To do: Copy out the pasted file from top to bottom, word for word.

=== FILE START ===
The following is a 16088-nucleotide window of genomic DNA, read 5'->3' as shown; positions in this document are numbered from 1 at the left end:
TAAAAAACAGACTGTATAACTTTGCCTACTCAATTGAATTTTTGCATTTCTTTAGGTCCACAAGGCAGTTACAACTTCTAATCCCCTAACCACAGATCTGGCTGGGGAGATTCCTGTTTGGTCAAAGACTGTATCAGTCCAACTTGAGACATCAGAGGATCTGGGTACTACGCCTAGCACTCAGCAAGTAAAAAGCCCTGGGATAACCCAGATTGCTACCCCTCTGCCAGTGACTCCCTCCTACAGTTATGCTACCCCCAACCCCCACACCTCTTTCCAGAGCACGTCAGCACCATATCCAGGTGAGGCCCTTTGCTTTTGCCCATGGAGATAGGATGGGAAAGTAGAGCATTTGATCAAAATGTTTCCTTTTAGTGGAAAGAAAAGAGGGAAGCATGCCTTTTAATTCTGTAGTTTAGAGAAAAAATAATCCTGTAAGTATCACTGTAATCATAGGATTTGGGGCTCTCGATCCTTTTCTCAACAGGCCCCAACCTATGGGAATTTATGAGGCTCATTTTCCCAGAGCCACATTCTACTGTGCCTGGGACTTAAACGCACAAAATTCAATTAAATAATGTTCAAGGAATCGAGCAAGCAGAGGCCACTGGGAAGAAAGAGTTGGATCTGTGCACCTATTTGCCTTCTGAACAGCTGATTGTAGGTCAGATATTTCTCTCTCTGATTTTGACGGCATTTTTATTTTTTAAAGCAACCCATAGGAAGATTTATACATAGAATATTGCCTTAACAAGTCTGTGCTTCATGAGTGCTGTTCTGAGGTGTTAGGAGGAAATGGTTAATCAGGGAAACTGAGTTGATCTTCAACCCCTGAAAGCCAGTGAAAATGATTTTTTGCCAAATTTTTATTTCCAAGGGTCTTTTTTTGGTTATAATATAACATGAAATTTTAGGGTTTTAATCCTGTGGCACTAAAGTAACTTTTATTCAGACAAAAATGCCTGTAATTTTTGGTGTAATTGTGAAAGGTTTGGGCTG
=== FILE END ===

The following is a 16088-nucleotide window of genomic DNA, read 5'->3' as shown; positions in this document are numbered from 1 at the left end:
TAAAAAACAGACTGTATAACTTTGCCTACTCAATTGAATTTTTGCATTTCTTTAGGTCCACAAGGCAGTTACAACTTCTAATCCCCTAACCACAGATCTGGCTGGGGAGATTCCTGTTTGGTCAAAGACTGTATCAGTCCAACTTGAGACATCAGAGGATCTGGGTACTACGCCTAGCACTCAGCAAGTAAAAAGCCCTGGGATAACCCAGATTGCTACCCCTCTGCCAGTGACTCCCTCCTACAGTTATGCTACCCCCAACCCCCACACCTCTTTCCAGAGCACGTCAGCACCATATCCAGGTGAGGCCCTTTGCTTTTGCCCATGGAGATAGGATGGGAAAGTAGAGCATTTGATCAAAATGTTTCCTTTTAGTGGAAAGAAAAGAGGGAAGCATGCCTTTTAATTCTGTAGTTTAGAGAAAAAATAATCCTGTAAGTATCACTGTAATCATAGGATTTGGGGCTCTCGATCCTTTTCTCAACAGGCCCCAACCTATGGGAATTTATGAGGCTCATTTTCCCAGAGCCACATTCTACTGTGCCTGGGACTTAAACGCACAAAATTCAATTAAATAATGTTCAAGGAATCGAGCAAGCAGAGGCCACTGGGAAGAAAGAGTTGGATCTGTGCACCTATTTGCCTTCTGAACAGCTGATTGTAGGTCAGATATTTCTCTCTCTGATTTTGACGGCATTTTTATTTTTTAAAGCAACCCATAGGAAGATTTATACATAGAATATTGCCTTAACAAGTCTGTGCTTCATGAGTGCTGTTCTGAGGTGTTAGGAGGAAATGGTTAATCAGGGAAACTGAGTTGATCTTCAACCCCTGAAAGCCAGTGAAAATGATTTTTTGCCAAATTTTTATTTCCAAGGGTCTTTTTTTGGTTATAATATAACATGAAATTTTAGGGTTTTAATCCTGTGGCACTAAAGTAACTTTTATTCAGACAAAAATGCCTGTAATTTTTGGTGTAATTGTGAAAGGTTTGGGCTG